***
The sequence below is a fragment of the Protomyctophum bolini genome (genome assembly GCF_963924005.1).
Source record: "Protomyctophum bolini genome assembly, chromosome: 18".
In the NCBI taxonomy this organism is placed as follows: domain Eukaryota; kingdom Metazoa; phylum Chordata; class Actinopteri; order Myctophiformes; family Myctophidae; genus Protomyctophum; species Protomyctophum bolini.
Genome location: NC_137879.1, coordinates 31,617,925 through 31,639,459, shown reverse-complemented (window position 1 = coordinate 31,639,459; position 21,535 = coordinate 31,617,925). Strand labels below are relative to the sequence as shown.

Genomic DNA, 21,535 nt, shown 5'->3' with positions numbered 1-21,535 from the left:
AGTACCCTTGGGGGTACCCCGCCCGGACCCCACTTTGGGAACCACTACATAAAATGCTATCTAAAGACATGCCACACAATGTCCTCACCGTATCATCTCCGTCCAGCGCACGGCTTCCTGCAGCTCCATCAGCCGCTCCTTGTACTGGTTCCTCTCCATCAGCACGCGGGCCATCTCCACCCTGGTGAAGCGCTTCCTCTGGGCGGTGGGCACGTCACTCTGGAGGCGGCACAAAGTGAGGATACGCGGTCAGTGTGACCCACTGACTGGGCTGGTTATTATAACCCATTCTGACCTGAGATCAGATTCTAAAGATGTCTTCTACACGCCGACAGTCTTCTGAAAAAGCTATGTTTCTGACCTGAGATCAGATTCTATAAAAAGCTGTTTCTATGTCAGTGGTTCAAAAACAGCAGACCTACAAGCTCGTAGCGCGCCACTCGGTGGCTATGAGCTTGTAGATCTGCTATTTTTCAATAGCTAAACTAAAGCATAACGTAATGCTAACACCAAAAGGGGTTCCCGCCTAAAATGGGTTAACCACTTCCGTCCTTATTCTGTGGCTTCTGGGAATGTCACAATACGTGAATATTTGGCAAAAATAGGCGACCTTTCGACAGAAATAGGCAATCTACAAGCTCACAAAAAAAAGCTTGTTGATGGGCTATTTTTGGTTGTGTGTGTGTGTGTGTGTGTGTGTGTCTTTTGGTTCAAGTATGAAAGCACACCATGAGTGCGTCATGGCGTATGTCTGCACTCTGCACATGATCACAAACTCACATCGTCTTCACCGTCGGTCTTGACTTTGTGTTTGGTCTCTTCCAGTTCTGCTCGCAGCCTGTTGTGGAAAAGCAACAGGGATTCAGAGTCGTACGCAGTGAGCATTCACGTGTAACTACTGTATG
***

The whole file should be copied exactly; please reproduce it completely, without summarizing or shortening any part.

The sequence below is a fragment of the Protomyctophum bolini genome (genome assembly GCF_963924005.1).
Source record: "Protomyctophum bolini genome assembly, chromosome: 18".
In the NCBI taxonomy this organism is placed as follows: domain Eukaryota; kingdom Metazoa; phylum Chordata; class Actinopteri; order Myctophiformes; family Myctophidae; genus Protomyctophum; species Protomyctophum bolini.
Genome location: NC_137879.1, coordinates 31,617,925 through 31,639,459, shown reverse-complemented (window position 1 = coordinate 31,639,459; position 21,535 = coordinate 31,617,925). Strand labels below are relative to the sequence as shown.

Genomic DNA, 21,535 nt, shown 5'->3' with positions numbered 1-21,535 from the left:
AGTACCCTTGGGGGTACCCCGCCCGGACCCCACTTTGGGAACCACTACATAAAATGCTATCTAAAGACATGCCACACAATGTCCTCACCGTATCATCTCCGTCCAGCGCACGGCTTCCTGCAGCTCCATCAGCCGCTCCTTGTACTGGTTCCTCTCCATCAGCACGCGGGCCATCTCCACCCTGGTGAAGCGCTTCCTCTGGGCGGTGGGCACGTCACTCTGGAGGCGGCACAAAGTGAGGATACGCGGTCAGTGTGACCCACTGACTGGGCTGGTTATTATAACCCATTCTGACCTGAGATCAGATTCTAAAGATGTCTTCTACACGCCGACAGTCTTCTGAAAAAGCTATGTTTCTGACCTGAGATCAGATTCTATAAAAAGCTGTTTCTATGTCAGTGGTTCAAAAACAGCAGACCTACAAGCTCGTAGCGCGCCACTCGGTGGCTATGAGCTTGTAGATCTGCTATTTTTCAATAGCTAAACTAAAGCATAACGTAATGCTAACACCAAAAGGGGTTCCCGCCTAAAATGGGTTAACCACTTCCGTCCTTATTCTGTGGCTTCTGGGAATGTCACAATACGTGAATATTTGGCAAAAATAGGCGACCTTTCGACAGAAATAGGCAATCTACAAGCTCACAAAAAAAAGCTTGTTGATGGGCTATTTTTGGTTGTGTGTGTGTGTGTGTGTGTGTGTGTCTTTTGGTTCAAGTATGAAAGCACACCATGAGTGCGTCATGGCGTATGTCTGCACTCTGCACATGATCACAAACTCACATCGTCTTCACCGTCGGTCTTGACTTTGTGTTTGGTCTCTTCCAGTTCTGCTCGCAGCCTGTTGTGGAAAAGCAACAGGGATTCAGAGTCGTACGCAGTGAGCATTCACGTGTAACTACTGTATG